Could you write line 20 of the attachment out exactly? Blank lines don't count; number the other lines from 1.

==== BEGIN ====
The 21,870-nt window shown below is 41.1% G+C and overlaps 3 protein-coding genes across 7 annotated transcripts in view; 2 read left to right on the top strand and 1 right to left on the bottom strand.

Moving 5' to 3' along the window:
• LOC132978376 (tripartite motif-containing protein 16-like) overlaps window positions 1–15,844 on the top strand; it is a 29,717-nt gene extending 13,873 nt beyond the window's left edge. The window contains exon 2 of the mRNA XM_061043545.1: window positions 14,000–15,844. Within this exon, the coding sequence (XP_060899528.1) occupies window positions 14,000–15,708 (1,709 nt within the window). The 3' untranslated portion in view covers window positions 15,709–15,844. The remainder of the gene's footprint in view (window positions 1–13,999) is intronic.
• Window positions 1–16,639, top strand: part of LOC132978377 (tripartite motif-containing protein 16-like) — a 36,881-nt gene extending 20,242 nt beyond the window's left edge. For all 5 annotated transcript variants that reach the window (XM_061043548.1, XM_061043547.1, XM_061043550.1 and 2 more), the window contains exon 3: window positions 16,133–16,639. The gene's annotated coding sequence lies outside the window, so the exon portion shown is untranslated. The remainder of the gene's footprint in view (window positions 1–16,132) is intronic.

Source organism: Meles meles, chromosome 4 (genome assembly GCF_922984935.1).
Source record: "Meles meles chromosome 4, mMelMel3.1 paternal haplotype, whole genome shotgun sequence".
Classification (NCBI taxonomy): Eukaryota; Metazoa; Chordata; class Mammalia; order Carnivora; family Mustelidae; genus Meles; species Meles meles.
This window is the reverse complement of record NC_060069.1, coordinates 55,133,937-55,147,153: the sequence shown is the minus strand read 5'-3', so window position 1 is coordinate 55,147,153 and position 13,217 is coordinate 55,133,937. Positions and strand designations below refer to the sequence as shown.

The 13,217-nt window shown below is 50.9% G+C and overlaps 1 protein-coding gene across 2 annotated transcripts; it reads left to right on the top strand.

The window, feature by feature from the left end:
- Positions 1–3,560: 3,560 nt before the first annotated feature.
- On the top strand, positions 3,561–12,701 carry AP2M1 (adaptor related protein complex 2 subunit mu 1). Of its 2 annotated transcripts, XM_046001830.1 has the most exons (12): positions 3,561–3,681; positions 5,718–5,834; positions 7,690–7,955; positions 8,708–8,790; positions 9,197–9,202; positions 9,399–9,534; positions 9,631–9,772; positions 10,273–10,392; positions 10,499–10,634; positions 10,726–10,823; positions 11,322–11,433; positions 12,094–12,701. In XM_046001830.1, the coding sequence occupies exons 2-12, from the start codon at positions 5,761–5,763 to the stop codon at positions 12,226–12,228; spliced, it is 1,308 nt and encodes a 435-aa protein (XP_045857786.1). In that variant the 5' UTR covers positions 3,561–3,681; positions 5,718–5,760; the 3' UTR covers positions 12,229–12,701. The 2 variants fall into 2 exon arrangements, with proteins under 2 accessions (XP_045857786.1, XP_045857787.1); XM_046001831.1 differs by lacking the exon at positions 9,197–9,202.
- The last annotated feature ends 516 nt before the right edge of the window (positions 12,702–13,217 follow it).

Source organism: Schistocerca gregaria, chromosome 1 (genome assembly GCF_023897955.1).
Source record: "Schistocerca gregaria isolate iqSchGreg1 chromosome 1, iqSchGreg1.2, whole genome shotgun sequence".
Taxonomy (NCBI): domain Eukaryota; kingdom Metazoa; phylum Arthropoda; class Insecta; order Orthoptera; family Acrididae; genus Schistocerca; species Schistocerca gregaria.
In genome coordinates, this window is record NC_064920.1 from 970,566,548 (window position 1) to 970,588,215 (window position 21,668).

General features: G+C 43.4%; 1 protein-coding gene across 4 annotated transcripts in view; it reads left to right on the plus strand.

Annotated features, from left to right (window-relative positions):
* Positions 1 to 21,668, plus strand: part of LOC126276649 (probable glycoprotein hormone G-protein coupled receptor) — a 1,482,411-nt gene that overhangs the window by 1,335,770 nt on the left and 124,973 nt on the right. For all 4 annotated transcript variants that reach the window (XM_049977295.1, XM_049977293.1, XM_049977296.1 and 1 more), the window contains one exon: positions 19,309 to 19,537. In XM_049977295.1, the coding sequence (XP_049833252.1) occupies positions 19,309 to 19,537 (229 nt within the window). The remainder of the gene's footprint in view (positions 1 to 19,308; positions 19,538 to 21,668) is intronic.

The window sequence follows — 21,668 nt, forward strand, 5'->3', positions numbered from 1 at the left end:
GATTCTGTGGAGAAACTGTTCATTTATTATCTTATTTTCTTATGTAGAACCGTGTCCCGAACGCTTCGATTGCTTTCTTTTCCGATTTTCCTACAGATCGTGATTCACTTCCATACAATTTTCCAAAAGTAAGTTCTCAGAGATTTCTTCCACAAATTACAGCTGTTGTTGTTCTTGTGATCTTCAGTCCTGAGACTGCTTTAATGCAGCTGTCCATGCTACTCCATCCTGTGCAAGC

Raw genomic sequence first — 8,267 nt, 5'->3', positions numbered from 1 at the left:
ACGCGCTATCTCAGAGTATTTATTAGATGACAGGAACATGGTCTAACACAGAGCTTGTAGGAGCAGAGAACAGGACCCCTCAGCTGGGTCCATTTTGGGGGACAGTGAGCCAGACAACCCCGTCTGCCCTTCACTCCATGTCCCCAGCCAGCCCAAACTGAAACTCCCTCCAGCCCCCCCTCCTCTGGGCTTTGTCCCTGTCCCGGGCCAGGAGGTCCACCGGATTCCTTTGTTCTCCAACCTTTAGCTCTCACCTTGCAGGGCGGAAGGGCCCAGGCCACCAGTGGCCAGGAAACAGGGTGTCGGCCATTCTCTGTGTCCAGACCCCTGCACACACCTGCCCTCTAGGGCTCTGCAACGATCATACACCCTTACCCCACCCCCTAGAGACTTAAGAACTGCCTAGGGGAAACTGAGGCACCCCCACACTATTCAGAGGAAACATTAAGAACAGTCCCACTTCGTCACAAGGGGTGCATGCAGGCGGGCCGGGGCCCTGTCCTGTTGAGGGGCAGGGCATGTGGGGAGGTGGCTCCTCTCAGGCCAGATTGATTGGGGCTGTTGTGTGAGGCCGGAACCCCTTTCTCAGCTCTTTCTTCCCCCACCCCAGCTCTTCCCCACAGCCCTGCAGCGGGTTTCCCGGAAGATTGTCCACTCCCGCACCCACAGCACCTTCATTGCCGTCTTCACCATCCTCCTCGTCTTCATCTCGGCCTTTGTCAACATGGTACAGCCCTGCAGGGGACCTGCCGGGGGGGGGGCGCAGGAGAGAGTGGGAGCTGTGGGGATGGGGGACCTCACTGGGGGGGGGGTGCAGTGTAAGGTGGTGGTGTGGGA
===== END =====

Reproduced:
* Positions 1 to 21,668, plus strand: part of LOC126276649 (probable glycoprotein hormone G-protein coupled receptor) — a 1,482,411-nt gene that overhangs the window by 1,335,770 nt on the left and 124,973 nt on the right. For all 4 annotated transcript variants that reach the window (XM_049977295.1, XM_049977293.1, XM_049977296.1 and 1 more), the window contains one exon: positions 19,309 to 19,537. In XM_049977295.1, the coding sequence (XP_049833252.1) occupies positions 19,309 to 19,537 (229 nt within the window). The remainder of the gene's footprint in view (positions 1 to 19,308; positions 19,538 to 21,668) is intronic.